Since these types differ from each other in legal liabilities, documents required for their initial registration are also different. You should fill out the corresponding form based on the type of business you wish to establish. New business can be registered also online at https://arbkonline.rks-gov.net/


Address: St. “Muharrem Fejza” n.n.  Lagjja e Spitalit
Pristina, Republic of Kosovo


Certificate for Value Added Tax (VAT)

Under applicable law, any economic entity that plans to import or export must be registered for VAT. Application for obtaining a VAT Certificate can be done at the offices of the Kosovo Tax Administration in Pristina (see address below).


Address: ish-Ndertesa e Germise,  Square„Skenderbeu“, Boulevard  MotherTeresa n.n. Pristina, Republic of Kosovo

If the economic entity has registered its activity in other parts of Kosovo, then it may apply to other regional TAK centers, which operate in:

Mitrovica, and

For more information visit: www.atk-ks.org

Obtaining licences

No licence applicable on those products

Registration with Kosovo Customs

After submitting a certificate of business and VAT, an economic entity should request from Kosovo customs to activate their data in the electronic system of the Kosovo Customs – ASYCUDA Vorld

Kosovo Customs

Customs HQ

Str. Rexhep Krasniqi,n.n. Pristina 10000


A “customs procedure” is the legal action to effect release of goods from “customs control”.  Customs control refers to the measures applied to ensure compliance with the laws and regulations of the Republic of Kosovo, pertaining to the importation, exportation or transit of goods.

Regardless of the customs procedure that a trader wishes to apply to a shipment, a customs goods declaration is required to be completed by an importer or exporter (or a duly authorized representative) and lodged with Kosovo Customs in order for a shipment to be released from customs control.

In preparing a customs goods declaration, the trader must first determine and declare which customs procedure is to be declared for further treatment of the goods.  Examples of customs procedures, which may be applied to a shipment of goods, include, among others, importation, exportation, transit, temporary importation, warehousing, trans-shipment, re-exportation, duty drawback, and inward processing.


For the realization of an international commercial transaction in Kosovo, either to import, export or transit goods, trading companies will need the engagement of a third-party representative who will represent them in the procedures foreseen at border agencies such as Customs, Border Police, Food and Veterinary Agency, etc. These representatives are known as freight forwarding or customs clearance agents. In Kosovo there are currently more than 100 customs brokerage firms and approximately 500 individual customs brokers. Many customs brokers are represented by the Customs Brokers Association which is affiliated with the Kosovo Chamber of Commerce. The level of professionalism and competency of customs brokers can vary so when selecting a broker to act as your agent you should carefully check their background and reputation. The fees for the services of customs brokers are individually negotiated and are based on trade volume, number of items listed in an invoice, complexity of the transaction, and similar considerations.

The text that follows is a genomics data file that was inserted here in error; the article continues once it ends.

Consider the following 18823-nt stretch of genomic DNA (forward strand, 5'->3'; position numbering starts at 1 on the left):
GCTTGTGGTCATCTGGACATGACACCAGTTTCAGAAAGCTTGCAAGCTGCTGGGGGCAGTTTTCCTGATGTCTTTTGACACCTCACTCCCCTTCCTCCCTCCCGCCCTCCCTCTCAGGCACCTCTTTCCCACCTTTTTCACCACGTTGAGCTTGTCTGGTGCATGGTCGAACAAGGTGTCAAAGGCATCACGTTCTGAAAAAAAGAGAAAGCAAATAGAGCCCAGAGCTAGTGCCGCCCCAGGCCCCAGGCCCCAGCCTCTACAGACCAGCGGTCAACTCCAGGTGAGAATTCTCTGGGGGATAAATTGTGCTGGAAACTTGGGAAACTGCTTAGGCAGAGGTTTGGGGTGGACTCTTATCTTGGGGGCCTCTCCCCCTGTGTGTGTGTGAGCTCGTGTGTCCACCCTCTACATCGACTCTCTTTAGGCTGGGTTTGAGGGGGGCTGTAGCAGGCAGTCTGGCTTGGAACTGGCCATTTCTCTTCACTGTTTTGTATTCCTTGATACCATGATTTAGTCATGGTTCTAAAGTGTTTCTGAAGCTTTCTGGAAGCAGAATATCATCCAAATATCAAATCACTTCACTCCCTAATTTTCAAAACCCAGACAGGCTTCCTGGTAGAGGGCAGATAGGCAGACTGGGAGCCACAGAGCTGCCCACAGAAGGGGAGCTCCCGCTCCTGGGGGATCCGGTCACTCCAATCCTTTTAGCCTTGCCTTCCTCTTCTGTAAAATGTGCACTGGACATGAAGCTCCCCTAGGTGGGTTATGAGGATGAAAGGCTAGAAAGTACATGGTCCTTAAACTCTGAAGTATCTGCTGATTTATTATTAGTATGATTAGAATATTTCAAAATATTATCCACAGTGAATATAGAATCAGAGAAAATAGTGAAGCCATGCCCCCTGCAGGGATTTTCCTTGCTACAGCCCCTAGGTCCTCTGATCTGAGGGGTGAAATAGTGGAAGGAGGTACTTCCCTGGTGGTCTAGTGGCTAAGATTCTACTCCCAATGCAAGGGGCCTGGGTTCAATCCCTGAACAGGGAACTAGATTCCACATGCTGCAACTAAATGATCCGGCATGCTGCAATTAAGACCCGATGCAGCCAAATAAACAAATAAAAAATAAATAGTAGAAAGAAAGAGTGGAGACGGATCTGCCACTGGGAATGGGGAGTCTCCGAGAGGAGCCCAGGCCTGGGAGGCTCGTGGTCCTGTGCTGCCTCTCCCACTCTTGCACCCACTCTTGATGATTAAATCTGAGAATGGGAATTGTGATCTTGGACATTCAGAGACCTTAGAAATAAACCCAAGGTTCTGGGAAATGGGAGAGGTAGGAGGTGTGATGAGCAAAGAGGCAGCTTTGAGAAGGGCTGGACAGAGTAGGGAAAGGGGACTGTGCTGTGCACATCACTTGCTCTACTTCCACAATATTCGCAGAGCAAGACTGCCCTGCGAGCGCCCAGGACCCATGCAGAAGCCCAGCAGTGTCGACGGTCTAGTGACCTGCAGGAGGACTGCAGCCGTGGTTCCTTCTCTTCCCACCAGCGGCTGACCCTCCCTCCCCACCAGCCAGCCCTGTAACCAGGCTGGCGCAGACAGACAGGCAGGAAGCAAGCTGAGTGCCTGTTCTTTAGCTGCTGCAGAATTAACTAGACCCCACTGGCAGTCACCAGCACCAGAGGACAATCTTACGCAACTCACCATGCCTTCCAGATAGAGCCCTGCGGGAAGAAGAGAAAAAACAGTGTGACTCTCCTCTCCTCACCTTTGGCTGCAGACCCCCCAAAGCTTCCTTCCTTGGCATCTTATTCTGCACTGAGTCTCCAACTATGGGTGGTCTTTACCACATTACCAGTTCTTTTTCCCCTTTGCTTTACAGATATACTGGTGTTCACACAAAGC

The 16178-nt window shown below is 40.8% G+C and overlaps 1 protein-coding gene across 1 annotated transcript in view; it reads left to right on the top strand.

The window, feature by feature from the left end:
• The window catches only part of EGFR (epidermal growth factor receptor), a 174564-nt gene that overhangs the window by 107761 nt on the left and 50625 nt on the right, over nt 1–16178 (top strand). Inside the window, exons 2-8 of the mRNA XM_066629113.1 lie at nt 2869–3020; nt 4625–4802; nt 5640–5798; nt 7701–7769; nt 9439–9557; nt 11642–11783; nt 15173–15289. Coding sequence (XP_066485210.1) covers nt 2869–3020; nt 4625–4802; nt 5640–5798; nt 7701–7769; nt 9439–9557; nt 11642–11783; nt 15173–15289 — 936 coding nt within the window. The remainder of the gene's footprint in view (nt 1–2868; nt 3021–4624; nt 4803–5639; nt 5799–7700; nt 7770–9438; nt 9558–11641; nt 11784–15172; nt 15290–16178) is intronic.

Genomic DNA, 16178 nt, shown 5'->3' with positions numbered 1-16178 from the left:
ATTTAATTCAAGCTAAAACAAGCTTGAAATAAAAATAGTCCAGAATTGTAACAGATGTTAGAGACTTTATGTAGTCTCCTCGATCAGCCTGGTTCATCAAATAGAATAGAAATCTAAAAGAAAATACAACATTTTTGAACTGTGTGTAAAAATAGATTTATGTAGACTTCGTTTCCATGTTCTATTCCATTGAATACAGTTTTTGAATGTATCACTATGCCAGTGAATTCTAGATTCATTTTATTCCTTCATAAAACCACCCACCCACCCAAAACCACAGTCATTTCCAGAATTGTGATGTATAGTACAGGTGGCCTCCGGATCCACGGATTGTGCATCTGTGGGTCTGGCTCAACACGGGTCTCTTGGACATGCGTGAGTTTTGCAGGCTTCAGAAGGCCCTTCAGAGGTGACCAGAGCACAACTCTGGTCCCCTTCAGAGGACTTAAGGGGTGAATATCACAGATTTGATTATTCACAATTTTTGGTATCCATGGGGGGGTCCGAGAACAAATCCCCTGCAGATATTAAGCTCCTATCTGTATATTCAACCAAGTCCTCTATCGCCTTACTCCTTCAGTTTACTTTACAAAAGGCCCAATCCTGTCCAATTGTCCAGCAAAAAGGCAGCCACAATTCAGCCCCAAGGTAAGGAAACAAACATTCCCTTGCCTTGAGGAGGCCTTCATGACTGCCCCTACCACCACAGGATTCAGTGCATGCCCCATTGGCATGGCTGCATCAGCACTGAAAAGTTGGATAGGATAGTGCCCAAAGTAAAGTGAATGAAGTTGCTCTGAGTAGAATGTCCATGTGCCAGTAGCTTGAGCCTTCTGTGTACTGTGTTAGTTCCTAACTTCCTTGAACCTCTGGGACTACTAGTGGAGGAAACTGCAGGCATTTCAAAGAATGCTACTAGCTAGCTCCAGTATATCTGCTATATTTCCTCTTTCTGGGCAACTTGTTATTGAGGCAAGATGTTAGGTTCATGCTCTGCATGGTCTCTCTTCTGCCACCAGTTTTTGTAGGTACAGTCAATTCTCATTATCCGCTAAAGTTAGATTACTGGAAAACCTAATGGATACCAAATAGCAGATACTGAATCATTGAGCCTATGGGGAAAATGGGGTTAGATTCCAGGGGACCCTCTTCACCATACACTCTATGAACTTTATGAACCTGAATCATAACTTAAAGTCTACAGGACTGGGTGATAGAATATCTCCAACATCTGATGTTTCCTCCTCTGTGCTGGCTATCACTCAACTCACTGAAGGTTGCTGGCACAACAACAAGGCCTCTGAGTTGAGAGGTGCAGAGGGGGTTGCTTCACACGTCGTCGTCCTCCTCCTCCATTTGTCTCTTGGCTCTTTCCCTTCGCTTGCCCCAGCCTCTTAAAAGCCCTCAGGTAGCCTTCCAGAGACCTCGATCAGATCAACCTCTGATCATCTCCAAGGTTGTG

Other third-party agents that are essential to arranging the details of transporting goods internationally are known as freight forwarders.  Freight forwarders are experts regarding the various transportation arrangements that must be made to move goods by truck, rail, ocean or air (or some combination of these in multi-modal shipments) from the exporter to the importer. They will advise you regarding the cost and times involved with various shipping options and then make specific shipping arrangements for you and obtain necessary insurance.  Frequently the same third-party representative firm provides both customs brokerage and freight forwarder services.  Several major international freight forwarding firms operate in Kosovo. The fees for freight forwarders are determined on a per container basis and are based on the weight and volume of the shipments, time of year, and similar considerations.


Three (3) documents are normally required for import transactions:

  • – Single Administrative Document,
  • – Commercial Invoice, and
  • – Certification of Origin (Certificate for free movement of goods EUR1, for countries with tariff preferential).

Commercial Invoices

The information provided in this section applies to commercial invoices that are prepared in connection with both import and export transactions. Better information on import or export invoices will facilitate faster cargo clearances in the country of destination.

The better the information provided on commercial invoices, the faster customs officers will be able to verify the declared data, and the faster shipments will be cleared and released.


Detailed Guidelines for Importers, Exporters and Customs Brokers

It is the responsibility of traders or their representatives to prepare complete and accurate single administrative document (SAD) for the clearance of all shipments, whether under import, export, transit, warehousing or other customs procedures.